Starbucks seems to be thinking like George Costanza, during the period where he was trying to acquire black friends and managed to annoy and insult every African-American he met. The presumptions here are staggering, and so directly contrary to life, logic and the realities of human existence that i get angry just reading them. I was at an ethics conference in Nigeria, and met some of the most intelligent, charming, passionate people I have ever encountered in my life. I would be honored and enriched to have any of them in my life, and would hope that I could develop close friendships with them—but I can’t, because I live in the U.S. and they live in about 15 African nations, and it’s just too darn expensive to dine at each others’ homes. I live in an area, Northern Virginia, that is overwhelmingly white, not because it is white, but because it is convenient to my work and we found a great deal on a house. I work in two fields, theater and ethics, that do not afford a lot of contact with African Americans. The last time we had anyone other than immediate family to dinner was a decade or more ago; the last time anyone other than family, black or white, had us to dinner was longer ago than that—and I am a delightful dinner companion. Continue reading
You don’t see this every day.
In a cynical, bizarre, and almost certainly dishonest act that will degrade public understanding of racism while pushing the NBA closer to certified madness and the Unites States toward speech and thought censorship, the controlling owner of the Atlanta Hawks, Bruce Levenson, announced that he is selling in interest in the ABA club because—pay close attention now—he sent an internal memo two years ago that was “racially insensitive.”
Wow. I’m all in favor of self-reporting, but this is ridiculous.
If American journalism and punditry was not race-addled and competent at its job, headlines around the news media this morning would be “NBA Owner Exploits Donald Sterling Controversy To Get Top Dollar For His Team” or something similar. Instead, we are reading headlines like NBA owner to sell team after racist email (USA Today), Atlanta Hawks Owner To Sell Team After Racist E-mail About How to Increase White Fans (New York Post), while the left-leaning websites are salivating all over themselves with leads like Bruce Levenson will sell Atlanta Hawks after releasing racist e-mail (ThinkProgress) and Atlanta Hawks Owner To Sell Team After Discovery Of Racist Email (Slate).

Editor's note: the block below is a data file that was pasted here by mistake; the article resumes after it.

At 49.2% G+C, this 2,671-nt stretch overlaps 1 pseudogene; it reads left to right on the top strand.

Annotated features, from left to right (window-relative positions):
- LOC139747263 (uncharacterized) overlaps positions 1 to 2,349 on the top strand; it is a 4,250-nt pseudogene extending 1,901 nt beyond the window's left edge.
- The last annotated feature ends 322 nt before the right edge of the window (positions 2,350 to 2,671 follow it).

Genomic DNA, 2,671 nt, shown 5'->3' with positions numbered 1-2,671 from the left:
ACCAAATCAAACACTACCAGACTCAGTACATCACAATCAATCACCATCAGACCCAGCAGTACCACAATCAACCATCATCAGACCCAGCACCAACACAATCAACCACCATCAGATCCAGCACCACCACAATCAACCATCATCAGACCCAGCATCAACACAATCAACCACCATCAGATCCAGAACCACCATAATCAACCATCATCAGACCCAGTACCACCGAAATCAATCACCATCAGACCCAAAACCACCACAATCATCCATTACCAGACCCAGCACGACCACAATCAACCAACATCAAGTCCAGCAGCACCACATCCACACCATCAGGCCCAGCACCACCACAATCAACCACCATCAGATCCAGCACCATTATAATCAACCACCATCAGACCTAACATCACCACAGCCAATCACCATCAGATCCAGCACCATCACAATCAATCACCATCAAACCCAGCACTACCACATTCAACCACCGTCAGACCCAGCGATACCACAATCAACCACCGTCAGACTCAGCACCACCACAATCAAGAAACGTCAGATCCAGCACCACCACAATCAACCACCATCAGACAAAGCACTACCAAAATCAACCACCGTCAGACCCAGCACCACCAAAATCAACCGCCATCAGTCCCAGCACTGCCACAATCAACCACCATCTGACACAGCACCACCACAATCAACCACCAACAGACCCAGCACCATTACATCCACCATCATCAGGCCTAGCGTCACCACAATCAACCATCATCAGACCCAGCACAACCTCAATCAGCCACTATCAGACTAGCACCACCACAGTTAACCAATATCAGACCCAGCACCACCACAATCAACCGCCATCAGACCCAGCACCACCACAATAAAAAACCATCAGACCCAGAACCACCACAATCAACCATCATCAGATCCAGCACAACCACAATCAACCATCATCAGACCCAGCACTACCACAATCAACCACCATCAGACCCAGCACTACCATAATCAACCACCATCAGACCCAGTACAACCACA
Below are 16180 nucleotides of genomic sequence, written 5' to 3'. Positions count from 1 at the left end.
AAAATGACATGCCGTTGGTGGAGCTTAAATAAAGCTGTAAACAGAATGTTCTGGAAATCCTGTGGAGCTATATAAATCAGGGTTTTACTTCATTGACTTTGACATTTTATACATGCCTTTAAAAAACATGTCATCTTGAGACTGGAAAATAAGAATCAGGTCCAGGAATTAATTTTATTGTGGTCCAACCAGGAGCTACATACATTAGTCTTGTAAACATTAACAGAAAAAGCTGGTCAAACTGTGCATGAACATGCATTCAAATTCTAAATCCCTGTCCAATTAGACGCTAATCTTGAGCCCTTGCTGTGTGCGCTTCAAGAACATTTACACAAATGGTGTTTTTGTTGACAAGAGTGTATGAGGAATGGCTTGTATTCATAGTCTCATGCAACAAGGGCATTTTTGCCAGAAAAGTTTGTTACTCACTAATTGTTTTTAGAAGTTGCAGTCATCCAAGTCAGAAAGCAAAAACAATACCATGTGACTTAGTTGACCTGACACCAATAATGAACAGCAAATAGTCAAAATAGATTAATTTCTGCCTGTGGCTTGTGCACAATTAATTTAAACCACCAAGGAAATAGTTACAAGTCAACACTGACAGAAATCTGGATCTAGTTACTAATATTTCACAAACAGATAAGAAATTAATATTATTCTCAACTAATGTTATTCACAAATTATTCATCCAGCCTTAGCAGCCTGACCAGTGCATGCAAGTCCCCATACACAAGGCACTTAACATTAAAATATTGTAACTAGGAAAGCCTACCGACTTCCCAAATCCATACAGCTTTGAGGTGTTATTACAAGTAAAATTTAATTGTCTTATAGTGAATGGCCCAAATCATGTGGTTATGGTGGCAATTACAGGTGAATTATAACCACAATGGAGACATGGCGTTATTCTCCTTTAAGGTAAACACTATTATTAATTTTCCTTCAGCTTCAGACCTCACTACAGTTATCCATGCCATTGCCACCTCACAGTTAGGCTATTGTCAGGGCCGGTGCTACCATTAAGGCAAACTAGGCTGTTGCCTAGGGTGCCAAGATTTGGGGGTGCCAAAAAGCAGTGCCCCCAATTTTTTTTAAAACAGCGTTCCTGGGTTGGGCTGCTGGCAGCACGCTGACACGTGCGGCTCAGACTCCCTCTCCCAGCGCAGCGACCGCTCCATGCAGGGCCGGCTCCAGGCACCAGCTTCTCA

Allow me to clarify this at the start: there is nothing “racist” about the e-mail Levenson “self-reported”to the NBA, at least, nothing racist regarding African-Americans, and last I checked, racist comments about one’s own race when one is white is regarded as a badge of honor in Progressive World. This verdict isn’t debatable, in my opinion, at least not in good faith.
Here is what the relevant section said, in a long e-mail regarding the promotion, marketing and attendance development of his team focusing on everything from the demeanor of ushers to what the concession stands sell; I have marked the significant sections with letters in red. Continue reading